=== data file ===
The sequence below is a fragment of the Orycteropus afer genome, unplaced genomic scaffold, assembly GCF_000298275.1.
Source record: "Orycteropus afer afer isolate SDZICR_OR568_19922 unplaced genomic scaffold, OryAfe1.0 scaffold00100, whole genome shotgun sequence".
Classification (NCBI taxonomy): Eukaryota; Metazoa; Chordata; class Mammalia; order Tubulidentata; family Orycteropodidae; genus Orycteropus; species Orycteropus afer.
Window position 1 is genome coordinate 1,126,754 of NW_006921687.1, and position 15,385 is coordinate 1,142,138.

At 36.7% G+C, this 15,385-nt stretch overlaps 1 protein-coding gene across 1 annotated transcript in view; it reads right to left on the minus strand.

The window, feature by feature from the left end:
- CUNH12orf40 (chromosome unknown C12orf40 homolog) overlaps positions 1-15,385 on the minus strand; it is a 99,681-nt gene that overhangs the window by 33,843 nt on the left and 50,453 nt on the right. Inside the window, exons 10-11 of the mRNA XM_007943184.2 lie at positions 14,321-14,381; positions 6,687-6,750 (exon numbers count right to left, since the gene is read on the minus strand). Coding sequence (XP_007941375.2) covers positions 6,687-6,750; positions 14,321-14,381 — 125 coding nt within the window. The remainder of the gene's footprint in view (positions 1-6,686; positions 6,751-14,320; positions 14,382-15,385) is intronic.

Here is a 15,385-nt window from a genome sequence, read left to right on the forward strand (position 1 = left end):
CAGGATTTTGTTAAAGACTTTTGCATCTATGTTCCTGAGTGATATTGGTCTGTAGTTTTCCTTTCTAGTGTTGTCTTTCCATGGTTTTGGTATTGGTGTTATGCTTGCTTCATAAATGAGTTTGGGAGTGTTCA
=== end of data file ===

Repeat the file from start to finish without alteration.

The sequence below is a fragment of the Orycteropus afer genome, unplaced genomic scaffold, assembly GCF_000298275.1.
Source record: "Orycteropus afer afer isolate SDZICR_OR568_19922 unplaced genomic scaffold, OryAfe1.0 scaffold00100, whole genome shotgun sequence".
Classification (NCBI taxonomy): Eukaryota; Metazoa; Chordata; class Mammalia; order Tubulidentata; family Orycteropodidae; genus Orycteropus; species Orycteropus afer.
Window position 1 is genome coordinate 1,126,754 of NW_006921687.1, and position 15,385 is coordinate 1,142,138.

At 36.7% G+C, this 15,385-nt stretch overlaps 1 protein-coding gene across 1 annotated transcript in view; it reads right to left on the minus strand.

The window, feature by feature from the left end:
- CUNH12orf40 (chromosome unknown C12orf40 homolog) overlaps positions 1-15,385 on the minus strand; it is a 99,681-nt gene that overhangs the window by 33,843 nt on the left and 50,453 nt on the right. Inside the window, exons 10-11 of the mRNA XM_007943184.2 lie at positions 14,321-14,381; positions 6,687-6,750 (exon numbers count right to left, since the gene is read on the minus strand). Coding sequence (XP_007941375.2) covers positions 6,687-6,750; positions 14,321-14,381 — 125 coding nt within the window. The remainder of the gene's footprint in view (positions 1-6,686; positions 6,751-14,320; positions 14,382-15,385) is intronic.

Here is a 15,385-nt window from a genome sequence, read left to right on the forward strand (position 1 = left end):
CAGGATTTTGTTAAAGACTTTTGCATCTATGTTCCTGAGTGATATTGGTCTGTAGTTTTCCTTTCTAGTGTTGTCTTTCCATGGTTTTGGTATTGGTGTTATGCTTGCTTCATAAATGAGTTTGGGAGTGTTCA